N – You and I have been doing these WIN interviews as a team for the past year, but I don’t think anyone knows us necessarily and our story. I’m going to go back to our old-school generic questions now so people get to know you. So…how did you make your first dollar?
M –– This is my favorite question that we ask actually. I grew up in the ‘90s and Beanie Babies were a very big deal. I would get a weekly allowance of $5 and Beanie Babies cost between $11 and $12. The only way that I could get as many Beanie Babies as possible was to have my mom take me to the dollar store and I would buy the dollar bag of Blow Pops or Dum Dums. During adult swim at our local community pool in Atlanta, I would walk around with my bag of lollipops and I would sell them for 50 cents each. Those lollipops would get me the extra money I needed to buy the Beanie Baby that I wanted.
N – Where are your Beanie Babies living right now?
M – I’m pretty sure my mom threw them all away when I moved out.
N – Which was your favorite Baby Beanie?
M – I can’t remember the name of it, but it was a small Beanie Baby Huskie.
N – Mine was a multi-colored dragon. It was sparkly and I loved it.
M – I remember that one!
N – I might still have that dragon at my mom’s house. How old were you when you were hustling lollipops?
M – I was seven or eight years old.
N – HAHAH! Hilarious! So… a long time went by… where did you go to school?
M – My dream school was always the University of Georgia. I went to UGA for a semester and it did not go very well for me. I was struggling with some personal things, being away from home, and not having a support system, so it was not working for me. I called my dad one day and told him that I needed to come home. I came back to Tampa and enrolled at Hillsborough Community College for one year. After that year, I got into Florida State University in the real estate program. I loved FSU, even though we had a terrible football team while I was there. I had a great group of friends and that’s where I fell in love with real estate.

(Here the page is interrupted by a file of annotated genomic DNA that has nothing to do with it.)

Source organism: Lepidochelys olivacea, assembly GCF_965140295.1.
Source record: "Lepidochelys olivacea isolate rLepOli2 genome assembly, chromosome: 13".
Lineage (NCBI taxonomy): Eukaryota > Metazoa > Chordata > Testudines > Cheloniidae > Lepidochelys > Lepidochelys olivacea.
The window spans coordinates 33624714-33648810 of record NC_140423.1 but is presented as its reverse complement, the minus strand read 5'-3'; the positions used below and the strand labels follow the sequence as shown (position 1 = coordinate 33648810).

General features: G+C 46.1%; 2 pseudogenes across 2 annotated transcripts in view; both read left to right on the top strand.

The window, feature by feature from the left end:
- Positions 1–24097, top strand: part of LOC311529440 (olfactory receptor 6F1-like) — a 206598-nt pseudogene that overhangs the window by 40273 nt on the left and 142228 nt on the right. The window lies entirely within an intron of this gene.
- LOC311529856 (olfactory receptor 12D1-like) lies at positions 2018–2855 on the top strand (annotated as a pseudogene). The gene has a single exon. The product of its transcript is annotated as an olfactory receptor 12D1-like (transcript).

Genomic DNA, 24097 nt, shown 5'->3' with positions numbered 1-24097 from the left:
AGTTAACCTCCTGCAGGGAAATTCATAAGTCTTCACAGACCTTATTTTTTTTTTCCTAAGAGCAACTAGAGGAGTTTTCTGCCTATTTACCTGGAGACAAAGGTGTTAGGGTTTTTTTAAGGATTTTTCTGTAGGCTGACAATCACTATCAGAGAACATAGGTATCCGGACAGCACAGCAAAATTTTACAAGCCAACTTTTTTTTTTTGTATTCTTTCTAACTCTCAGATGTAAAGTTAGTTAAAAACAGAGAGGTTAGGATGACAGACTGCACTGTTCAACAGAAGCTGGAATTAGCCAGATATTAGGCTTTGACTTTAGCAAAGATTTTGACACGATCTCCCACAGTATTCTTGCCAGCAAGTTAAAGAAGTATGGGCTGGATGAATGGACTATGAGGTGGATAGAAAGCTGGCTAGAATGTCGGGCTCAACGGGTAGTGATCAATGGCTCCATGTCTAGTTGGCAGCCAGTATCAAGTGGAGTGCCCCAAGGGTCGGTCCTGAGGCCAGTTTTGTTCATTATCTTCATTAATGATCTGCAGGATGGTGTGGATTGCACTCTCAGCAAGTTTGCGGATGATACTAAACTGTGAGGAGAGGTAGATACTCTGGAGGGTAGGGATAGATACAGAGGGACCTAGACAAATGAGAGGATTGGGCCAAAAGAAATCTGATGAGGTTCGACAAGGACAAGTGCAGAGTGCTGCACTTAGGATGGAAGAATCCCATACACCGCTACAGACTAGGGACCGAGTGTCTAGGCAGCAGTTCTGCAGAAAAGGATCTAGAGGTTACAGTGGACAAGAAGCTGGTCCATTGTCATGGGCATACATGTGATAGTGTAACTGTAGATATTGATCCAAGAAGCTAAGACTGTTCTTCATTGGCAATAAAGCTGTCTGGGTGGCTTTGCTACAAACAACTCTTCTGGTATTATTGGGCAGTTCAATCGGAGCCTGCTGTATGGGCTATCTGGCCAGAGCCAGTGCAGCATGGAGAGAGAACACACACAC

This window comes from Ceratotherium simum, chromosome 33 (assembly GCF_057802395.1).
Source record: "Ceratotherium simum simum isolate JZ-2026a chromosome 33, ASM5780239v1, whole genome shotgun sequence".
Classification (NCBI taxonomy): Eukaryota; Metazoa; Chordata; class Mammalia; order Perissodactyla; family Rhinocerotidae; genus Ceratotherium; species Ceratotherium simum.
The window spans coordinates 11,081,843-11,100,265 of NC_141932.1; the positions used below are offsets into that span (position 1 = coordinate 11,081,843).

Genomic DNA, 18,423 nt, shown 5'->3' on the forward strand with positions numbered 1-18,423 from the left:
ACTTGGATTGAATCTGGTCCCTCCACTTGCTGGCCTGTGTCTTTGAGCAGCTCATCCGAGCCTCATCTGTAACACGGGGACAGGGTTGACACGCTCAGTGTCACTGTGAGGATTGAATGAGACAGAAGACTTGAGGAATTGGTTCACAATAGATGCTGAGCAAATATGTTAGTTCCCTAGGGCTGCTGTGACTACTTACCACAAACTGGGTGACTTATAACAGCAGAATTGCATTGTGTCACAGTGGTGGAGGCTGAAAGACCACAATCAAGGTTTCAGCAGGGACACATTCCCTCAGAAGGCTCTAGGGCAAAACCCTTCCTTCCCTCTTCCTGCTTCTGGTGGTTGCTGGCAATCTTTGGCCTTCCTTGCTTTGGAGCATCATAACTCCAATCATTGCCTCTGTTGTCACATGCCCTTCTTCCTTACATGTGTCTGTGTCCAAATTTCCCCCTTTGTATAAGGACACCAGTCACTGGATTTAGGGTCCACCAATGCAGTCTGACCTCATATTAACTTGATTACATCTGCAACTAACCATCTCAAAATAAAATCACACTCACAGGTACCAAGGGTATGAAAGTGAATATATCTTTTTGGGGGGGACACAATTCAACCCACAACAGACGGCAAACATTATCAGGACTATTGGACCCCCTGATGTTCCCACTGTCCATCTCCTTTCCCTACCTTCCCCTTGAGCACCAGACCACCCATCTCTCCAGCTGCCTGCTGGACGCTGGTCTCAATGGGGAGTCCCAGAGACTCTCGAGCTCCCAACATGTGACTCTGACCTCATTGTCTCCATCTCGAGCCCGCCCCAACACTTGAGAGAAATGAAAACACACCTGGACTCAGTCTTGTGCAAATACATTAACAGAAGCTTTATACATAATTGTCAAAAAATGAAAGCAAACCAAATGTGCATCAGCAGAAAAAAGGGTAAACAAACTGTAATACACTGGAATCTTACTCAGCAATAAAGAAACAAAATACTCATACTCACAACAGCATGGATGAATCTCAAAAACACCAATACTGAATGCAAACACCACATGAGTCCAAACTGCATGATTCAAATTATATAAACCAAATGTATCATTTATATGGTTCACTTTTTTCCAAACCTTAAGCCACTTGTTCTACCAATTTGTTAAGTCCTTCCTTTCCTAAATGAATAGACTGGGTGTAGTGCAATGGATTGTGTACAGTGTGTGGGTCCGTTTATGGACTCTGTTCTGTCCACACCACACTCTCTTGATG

N – Your major was in Real Estate?
M – Yes, I graduated with a Bachelor’s Degree in Real Estate.
N – When you started working after college, did you ever consider being a broker?
M – No. I’ve never considered becoming a broker. I am the type of person who needs a sense of security and I don’t feel that brokerage will provide that for me. I cannot have that level of volatility financially – it’s just not me.
N – You’ve been at Cushman & Wakefield more than two years. How did you end up here?